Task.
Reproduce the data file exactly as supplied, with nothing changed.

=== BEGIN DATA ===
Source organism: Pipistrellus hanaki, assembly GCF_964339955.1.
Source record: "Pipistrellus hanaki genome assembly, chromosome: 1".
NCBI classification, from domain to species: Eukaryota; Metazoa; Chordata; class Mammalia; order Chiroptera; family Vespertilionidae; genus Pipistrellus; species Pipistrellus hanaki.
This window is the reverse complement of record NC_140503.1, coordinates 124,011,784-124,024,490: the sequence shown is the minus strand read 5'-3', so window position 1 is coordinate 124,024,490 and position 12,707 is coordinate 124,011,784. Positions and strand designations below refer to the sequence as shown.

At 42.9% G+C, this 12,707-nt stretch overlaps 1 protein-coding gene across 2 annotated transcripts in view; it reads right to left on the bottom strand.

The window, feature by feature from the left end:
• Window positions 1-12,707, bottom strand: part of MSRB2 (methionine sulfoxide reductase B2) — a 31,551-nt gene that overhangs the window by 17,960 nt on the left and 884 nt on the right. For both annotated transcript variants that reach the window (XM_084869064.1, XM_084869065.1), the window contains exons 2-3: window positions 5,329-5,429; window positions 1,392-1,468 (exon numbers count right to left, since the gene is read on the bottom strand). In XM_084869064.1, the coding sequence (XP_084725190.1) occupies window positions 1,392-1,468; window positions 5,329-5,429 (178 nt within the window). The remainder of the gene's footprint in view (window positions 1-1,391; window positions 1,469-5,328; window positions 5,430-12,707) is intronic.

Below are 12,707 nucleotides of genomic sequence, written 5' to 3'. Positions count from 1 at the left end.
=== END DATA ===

Source organism: Pipistrellus hanaki, assembly GCF_964339955.1.
Source record: "Pipistrellus hanaki genome assembly, chromosome: 1".
NCBI classification, from domain to species: Eukaryota; Metazoa; Chordata; class Mammalia; order Chiroptera; family Vespertilionidae; genus Pipistrellus; species Pipistrellus hanaki.
This window is the reverse complement of record NC_140503.1, coordinates 124,011,784-124,024,490: the sequence shown is the minus strand read 5'-3', so window position 1 is coordinate 124,024,490 and position 12,707 is coordinate 124,011,784. Positions and strand designations below refer to the sequence as shown.

At 42.9% G+C, this 12,707-nt stretch overlaps 1 protein-coding gene across 2 annotated transcripts in view; it reads right to left on the bottom strand.

The window, feature by feature from the left end:
• Window positions 1-12,707, bottom strand: part of MSRB2 (methionine sulfoxide reductase B2) — a 31,551-nt gene that overhangs the window by 17,960 nt on the left and 884 nt on the right. For both annotated transcript variants that reach the window (XM_084869064.1, XM_084869065.1), the window contains exons 2-3: window positions 5,329-5,429; window positions 1,392-1,468 (exon numbers count right to left, since the gene is read on the bottom strand). In XM_084869064.1, the coding sequence (XP_084725190.1) occupies window positions 1,392-1,468; window positions 5,329-5,429 (178 nt within the window). The remainder of the gene's footprint in view (window positions 1-1,391; window positions 1,469-5,328; window positions 5,430-12,707) is intronic.

Below are 12,707 nucleotides of genomic sequence, written 5' to 3'. Positions count from 1 at the left end.